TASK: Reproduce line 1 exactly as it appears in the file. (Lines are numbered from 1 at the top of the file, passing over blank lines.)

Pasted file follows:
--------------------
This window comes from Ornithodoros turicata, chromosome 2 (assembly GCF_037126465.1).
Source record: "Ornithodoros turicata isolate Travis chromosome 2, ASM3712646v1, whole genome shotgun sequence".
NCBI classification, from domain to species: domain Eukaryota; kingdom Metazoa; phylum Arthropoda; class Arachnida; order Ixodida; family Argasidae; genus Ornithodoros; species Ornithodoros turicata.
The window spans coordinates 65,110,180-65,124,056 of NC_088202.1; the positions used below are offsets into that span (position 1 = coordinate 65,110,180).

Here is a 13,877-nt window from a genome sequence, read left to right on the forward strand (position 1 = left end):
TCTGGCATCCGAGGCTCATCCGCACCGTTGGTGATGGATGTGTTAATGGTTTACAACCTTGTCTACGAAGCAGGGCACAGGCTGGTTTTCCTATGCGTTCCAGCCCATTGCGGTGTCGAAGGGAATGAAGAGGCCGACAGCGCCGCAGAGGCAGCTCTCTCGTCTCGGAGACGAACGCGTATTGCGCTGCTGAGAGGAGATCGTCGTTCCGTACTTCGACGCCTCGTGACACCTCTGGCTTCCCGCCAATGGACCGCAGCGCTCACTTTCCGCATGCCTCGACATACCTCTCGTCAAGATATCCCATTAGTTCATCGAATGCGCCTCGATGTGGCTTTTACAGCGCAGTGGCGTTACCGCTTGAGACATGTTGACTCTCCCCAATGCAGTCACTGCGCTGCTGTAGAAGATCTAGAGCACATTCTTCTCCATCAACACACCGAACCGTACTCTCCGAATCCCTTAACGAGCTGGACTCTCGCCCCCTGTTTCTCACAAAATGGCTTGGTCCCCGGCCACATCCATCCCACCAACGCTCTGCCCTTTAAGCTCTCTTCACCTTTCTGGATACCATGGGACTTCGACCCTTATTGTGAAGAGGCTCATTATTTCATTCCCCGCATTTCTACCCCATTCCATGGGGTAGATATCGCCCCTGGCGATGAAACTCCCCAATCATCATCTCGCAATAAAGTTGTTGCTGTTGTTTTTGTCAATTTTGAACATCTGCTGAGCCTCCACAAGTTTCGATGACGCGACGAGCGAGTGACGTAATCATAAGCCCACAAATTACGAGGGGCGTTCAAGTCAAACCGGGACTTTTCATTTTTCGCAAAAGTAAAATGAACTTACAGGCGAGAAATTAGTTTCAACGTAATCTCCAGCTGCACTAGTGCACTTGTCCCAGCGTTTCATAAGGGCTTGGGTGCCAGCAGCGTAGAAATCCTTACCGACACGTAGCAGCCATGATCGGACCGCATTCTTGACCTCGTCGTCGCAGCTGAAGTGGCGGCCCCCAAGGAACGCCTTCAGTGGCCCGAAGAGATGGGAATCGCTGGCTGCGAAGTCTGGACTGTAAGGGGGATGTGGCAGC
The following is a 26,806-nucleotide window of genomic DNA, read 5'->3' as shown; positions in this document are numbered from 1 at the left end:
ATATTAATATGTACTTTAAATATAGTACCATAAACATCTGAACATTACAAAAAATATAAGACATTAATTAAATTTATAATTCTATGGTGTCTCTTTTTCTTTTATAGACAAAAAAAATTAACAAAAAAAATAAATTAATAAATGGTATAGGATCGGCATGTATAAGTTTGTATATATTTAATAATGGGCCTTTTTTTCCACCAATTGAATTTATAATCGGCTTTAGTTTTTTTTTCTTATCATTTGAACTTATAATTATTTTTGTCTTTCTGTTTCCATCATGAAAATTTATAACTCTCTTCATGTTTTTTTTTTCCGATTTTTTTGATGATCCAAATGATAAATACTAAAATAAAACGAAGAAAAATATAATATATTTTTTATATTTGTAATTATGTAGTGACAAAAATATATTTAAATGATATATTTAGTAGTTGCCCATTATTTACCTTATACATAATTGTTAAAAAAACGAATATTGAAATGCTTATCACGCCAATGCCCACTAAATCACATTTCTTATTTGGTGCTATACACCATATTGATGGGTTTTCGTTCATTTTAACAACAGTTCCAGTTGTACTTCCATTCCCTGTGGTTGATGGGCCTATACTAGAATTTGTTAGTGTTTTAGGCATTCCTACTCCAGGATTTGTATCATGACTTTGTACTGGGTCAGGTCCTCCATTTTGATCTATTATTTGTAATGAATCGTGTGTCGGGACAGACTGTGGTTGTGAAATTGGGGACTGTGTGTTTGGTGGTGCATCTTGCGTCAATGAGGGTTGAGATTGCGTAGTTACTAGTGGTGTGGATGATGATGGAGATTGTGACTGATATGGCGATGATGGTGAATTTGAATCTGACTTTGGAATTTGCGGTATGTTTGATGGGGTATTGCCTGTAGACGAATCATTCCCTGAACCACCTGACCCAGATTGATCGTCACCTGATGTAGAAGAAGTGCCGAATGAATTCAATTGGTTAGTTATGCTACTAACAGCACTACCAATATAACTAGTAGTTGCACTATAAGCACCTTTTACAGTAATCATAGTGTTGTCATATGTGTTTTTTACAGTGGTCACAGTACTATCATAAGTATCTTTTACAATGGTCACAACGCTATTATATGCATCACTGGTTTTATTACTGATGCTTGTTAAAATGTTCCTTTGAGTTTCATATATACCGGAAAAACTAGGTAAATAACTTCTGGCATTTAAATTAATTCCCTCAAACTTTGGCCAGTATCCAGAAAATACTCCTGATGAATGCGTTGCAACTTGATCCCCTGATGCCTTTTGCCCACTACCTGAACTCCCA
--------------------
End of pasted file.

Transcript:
This window comes from Ornithodoros turicata, chromosome 2 (assembly GCF_037126465.1).